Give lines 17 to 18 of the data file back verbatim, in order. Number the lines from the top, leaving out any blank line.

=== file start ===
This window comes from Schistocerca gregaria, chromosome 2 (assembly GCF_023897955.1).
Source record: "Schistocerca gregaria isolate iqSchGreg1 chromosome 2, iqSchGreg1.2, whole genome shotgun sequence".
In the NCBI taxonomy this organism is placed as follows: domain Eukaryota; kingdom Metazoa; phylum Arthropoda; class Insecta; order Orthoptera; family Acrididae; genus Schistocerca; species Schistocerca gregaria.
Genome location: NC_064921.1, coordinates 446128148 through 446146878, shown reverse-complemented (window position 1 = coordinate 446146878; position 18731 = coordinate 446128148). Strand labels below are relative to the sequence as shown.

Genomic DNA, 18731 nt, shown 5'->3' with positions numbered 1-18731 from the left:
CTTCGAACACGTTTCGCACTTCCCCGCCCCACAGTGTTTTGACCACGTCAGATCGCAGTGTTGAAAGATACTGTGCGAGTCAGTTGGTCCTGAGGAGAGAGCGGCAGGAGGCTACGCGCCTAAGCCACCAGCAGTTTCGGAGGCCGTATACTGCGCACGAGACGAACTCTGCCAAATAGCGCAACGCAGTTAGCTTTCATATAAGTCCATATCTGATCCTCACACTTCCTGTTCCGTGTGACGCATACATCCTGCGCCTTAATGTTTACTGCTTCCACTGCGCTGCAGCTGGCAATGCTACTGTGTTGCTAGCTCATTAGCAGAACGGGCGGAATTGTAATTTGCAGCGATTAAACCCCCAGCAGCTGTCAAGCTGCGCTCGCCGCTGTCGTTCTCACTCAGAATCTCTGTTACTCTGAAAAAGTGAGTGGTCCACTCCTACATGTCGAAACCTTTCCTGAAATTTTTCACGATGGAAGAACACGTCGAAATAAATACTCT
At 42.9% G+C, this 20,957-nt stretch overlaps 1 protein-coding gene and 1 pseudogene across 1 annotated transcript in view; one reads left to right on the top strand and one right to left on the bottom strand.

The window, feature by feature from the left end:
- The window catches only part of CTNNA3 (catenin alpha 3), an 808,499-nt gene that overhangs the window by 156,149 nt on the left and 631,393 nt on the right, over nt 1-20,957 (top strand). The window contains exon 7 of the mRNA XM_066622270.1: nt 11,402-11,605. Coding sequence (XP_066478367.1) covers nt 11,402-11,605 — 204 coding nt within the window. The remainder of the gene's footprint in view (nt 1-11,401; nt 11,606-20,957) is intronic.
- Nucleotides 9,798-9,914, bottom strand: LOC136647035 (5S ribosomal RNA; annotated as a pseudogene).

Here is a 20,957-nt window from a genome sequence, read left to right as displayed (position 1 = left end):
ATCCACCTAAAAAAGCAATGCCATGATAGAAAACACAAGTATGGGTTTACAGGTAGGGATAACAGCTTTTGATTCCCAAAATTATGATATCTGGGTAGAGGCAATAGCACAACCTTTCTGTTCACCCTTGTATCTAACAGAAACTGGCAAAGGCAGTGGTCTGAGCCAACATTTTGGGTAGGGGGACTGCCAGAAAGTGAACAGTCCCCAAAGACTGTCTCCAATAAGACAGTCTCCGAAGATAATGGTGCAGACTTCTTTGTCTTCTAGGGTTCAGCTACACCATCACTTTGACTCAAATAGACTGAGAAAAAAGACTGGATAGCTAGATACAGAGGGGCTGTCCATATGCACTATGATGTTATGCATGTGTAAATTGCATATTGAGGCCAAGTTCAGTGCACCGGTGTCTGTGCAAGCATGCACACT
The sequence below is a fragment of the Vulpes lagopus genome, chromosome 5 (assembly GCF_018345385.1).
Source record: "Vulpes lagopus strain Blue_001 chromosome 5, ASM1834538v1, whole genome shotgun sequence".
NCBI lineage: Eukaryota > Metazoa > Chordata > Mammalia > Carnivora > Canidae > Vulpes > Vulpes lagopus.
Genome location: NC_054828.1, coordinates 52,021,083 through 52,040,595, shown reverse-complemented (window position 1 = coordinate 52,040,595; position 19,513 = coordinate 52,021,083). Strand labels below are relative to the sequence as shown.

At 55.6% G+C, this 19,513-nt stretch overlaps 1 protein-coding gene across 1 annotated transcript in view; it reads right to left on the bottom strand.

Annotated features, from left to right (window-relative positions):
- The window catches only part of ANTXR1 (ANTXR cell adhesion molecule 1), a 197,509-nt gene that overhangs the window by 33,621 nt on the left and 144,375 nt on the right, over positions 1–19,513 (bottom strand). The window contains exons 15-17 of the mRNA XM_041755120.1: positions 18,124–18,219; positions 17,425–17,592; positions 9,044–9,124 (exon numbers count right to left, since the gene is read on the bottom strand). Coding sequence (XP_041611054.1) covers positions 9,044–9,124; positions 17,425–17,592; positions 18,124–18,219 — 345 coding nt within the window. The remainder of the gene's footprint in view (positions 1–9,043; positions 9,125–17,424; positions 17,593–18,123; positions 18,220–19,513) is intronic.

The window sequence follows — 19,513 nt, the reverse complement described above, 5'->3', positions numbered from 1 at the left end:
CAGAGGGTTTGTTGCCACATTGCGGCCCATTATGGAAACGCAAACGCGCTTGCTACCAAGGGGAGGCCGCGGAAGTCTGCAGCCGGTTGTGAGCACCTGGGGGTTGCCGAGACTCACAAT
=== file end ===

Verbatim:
At 55.6% G+C, this 19,513-nt stretch overlaps 1 protein-coding gene across 1 annotated transcript in view; it reads right to left on the bottom strand.

Annotated features, from left to right (window-relative positions):